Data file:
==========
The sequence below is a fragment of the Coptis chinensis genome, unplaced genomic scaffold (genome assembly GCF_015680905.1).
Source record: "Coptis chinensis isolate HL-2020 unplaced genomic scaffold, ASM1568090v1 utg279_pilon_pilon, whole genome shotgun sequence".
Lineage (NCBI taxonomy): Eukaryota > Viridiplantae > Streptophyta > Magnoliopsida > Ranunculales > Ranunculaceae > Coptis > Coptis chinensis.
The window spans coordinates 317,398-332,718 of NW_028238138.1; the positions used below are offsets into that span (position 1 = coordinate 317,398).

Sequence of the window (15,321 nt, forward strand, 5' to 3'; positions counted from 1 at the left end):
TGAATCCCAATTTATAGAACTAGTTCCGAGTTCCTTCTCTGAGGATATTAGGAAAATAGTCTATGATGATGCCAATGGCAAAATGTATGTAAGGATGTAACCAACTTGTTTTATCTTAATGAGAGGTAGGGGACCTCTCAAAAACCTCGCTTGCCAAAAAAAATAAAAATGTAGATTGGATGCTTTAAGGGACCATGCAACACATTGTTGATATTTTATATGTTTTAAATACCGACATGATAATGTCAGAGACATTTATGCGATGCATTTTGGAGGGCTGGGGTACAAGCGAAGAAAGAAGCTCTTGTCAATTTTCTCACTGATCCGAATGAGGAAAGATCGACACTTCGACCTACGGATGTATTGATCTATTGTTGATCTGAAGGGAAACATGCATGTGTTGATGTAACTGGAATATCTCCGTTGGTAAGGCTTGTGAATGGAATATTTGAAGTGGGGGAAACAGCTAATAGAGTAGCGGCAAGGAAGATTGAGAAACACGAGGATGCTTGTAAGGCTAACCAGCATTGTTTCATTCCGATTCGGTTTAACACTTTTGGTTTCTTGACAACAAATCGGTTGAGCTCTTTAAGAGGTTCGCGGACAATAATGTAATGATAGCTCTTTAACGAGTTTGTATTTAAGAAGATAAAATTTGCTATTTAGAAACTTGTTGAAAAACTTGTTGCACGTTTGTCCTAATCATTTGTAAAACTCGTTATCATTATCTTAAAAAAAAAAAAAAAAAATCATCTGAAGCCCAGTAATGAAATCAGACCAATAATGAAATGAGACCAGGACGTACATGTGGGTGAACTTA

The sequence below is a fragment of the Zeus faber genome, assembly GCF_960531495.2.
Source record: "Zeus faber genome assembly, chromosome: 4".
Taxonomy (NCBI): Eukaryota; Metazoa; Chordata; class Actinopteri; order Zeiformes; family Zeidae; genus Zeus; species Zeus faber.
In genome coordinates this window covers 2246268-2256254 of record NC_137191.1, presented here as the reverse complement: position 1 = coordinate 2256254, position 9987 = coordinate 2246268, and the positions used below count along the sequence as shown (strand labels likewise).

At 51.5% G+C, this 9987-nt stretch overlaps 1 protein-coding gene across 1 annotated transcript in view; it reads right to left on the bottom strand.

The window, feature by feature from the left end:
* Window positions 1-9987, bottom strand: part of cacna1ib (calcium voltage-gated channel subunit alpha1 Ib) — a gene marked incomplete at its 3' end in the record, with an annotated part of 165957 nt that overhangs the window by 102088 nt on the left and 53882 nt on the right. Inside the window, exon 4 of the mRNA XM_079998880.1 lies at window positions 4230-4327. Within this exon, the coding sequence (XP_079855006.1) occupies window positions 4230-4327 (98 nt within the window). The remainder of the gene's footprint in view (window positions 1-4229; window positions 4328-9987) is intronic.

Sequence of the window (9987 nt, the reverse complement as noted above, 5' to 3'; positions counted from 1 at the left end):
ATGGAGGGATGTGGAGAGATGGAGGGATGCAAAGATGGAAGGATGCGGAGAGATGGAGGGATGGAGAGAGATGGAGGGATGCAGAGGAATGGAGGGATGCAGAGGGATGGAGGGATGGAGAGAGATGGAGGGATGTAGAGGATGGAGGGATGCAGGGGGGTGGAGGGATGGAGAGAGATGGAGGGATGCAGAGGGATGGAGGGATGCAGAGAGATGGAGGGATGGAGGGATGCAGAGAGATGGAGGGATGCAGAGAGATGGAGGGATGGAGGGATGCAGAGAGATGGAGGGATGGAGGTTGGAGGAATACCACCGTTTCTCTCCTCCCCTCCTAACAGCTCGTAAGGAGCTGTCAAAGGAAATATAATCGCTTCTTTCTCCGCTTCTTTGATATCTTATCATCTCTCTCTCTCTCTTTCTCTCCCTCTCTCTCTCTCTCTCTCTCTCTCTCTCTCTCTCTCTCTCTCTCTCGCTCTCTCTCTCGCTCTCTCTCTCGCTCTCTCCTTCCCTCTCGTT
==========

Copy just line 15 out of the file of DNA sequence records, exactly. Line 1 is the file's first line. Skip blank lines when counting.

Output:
ATGGAGGGATGTGGAGAGATGGAGGGATGCAAAGATGGAAGGATGCGGAGAGATGGAGGGATGGAGAGAGATGGAGGGATGCAGAGGAATGGAGGGATGCAGAGGGATGGAGGGATGGAGAGAGATGGAGGGATGTAGAGGATGGAGGGATGCAGGGGGGTGGAGGGATGGAGAGAGATGGAGGGATGCAGAGGGATGGAGGGATGCAGAGAGATGGAGGGATGGAGGGATGCAGAGAGATGGAGGGATGCAGAGAGATGGAGGGATGGAGGGATGCAGAGAGATGGAGGGATGGAGGTTGGAGGAATACCACCGTTTCTCTCCTCCCCTCCTAACAGCTCGTAAGGAGCTGTCAAAGGAAATATAATCGCTTCTTTCTCCGCTTCTTTGATATCTTATCATCTCTCTCTCTCTCTTTCTCTCCCTCTCTCTCTCTCTCTCTCTCTCTCTCTCTCTCTCTCTCTCTCTCTCGCTCTCTCTCTCGCTCTCTCTCTCGCTCTCTCCTTCCCTCTCGTT